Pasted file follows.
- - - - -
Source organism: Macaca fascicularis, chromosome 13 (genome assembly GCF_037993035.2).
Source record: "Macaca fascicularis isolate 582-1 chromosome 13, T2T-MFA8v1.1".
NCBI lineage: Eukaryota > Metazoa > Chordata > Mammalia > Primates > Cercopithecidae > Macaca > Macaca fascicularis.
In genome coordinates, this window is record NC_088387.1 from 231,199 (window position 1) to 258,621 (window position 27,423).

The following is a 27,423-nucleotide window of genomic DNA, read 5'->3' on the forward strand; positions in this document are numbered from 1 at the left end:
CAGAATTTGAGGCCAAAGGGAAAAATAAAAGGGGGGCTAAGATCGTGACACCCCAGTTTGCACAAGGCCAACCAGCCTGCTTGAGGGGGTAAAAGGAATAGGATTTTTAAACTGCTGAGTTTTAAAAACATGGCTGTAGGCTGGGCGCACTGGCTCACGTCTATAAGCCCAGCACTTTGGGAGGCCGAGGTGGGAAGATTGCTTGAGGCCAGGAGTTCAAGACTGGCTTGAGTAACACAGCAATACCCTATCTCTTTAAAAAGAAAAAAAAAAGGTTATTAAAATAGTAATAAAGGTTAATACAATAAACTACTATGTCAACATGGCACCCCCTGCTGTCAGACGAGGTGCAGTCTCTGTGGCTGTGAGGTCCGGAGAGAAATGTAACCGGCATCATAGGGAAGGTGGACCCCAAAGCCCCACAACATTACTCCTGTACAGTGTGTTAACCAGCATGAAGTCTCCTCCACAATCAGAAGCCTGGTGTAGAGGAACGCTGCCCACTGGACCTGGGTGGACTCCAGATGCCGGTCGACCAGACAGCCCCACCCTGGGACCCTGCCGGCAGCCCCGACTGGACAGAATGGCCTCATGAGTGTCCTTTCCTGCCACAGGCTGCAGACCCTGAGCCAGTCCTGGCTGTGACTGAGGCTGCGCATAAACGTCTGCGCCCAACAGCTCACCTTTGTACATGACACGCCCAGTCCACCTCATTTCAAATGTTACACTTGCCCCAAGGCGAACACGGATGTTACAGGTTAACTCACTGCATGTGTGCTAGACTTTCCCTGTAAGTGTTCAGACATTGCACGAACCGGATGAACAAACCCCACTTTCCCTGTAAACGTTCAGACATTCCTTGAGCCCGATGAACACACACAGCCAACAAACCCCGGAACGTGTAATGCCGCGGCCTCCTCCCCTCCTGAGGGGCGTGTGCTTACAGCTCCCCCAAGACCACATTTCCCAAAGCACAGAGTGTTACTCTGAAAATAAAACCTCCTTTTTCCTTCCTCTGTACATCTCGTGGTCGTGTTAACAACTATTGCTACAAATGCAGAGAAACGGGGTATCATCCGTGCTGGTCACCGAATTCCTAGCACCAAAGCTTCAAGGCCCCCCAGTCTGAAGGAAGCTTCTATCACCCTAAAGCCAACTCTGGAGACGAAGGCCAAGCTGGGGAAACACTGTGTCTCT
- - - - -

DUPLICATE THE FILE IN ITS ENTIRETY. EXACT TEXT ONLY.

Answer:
Source organism: Macaca fascicularis, chromosome 13 (genome assembly GCF_037993035.2).
Source record: "Macaca fascicularis isolate 582-1 chromosome 13, T2T-MFA8v1.1".
NCBI lineage: Eukaryota > Metazoa > Chordata > Mammalia > Primates > Cercopithecidae > Macaca > Macaca fascicularis.
In genome coordinates, this window is record NC_088387.1 from 231,199 (window position 1) to 258,621 (window position 27,423).

The following is a 27,423-nucleotide window of genomic DNA, read 5'->3' on the forward strand; positions in this document are numbered from 1 at the left end:
CAGAATTTGAGGCCAAAGGGAAAAATAAAAGGGGGGCTAAGATCGTGACACCCCAGTTTGCACAAGGCCAACCAGCCTGCTTGAGGGGGTAAAAGGAATAGGATTTTTAAACTGCTGAGTTTTAAAAACATGGCTGTAGGCTGGGCGCACTGGCTCACGTCTATAAGCCCAGCACTTTGGGAGGCCGAGGTGGGAAGATTGCTTGAGGCCAGGAGTTCAAGACTGGCTTGAGTAACACAGCAATACCCTATCTCTTTAAAAAGAAAAAAAAAAGGTTATTAAAATAGTAATAAAGGTTAATACAATAAACTACTATGTCAACATGGCACCCCCTGCTGTCAGACGAGGTGCAGTCTCTGTGGCTGTGAGGTCCGGAGAGAAATGTAACCGGCATCATAGGGAAGGTGGACCCCAAAGCCCCACAACATTACTCCTGTACAGTGTGTTAACCAGCATGAAGTCTCCTCCACAATCAGAAGCCTGGTGTAGAGGAACGCTGCCCACTGGACCTGGGTGGACTCCAGATGCCGGTCGACCAGACAGCCCCACCCTGGGACCCTGCCGGCAGCCCCGACTGGACAGAATGGCCTCATGAGTGTCCTTTCCTGCCACAGGCTGCAGACCCTGAGCCAGTCCTGGCTGTGACTGAGGCTGCGCATAAACGTCTGCGCCCAACAGCTCACCTTTGTACATGACACGCCCAGTCCACCTCATTTCAAATGTTACACTTGCCCCAAGGCGAACACGGATGTTACAGGTTAACTCACTGCATGTGTGCTAGACTTTCCCTGTAAGTGTTCAGACATTGCACGAACCGGATGAACAAACCCCACTTTCCCTGTAAACGTTCAGACATTCCTTGAGCCCGATGAACACACACAGCCAACAAACCCCGGAACGTGTAATGCCGCGGCCTCCTCCCCTCCTGAGGGGCGTGTGCTTACAGCTCCCCCAAGACCACATTTCCCAAAGCACAGAGTGTTACTCTGAAAATAAAACCTCCTTTTTCCTTCCTCTGTACATCTCGTGGTCGTGTTAACAACTATTGCTACAAATGCAGAGAAACGGGGTATCATCCGTGCTGGTCACCGAATTCCTAGCACCAAAGCTTCAAGGCCCCCCAGTCTGAAGGAAGCTTCTATCACCCTAAAGCCAACTCTGGAGACGAAGGCCAAGCTGGGGAAACACTGTGTCTCT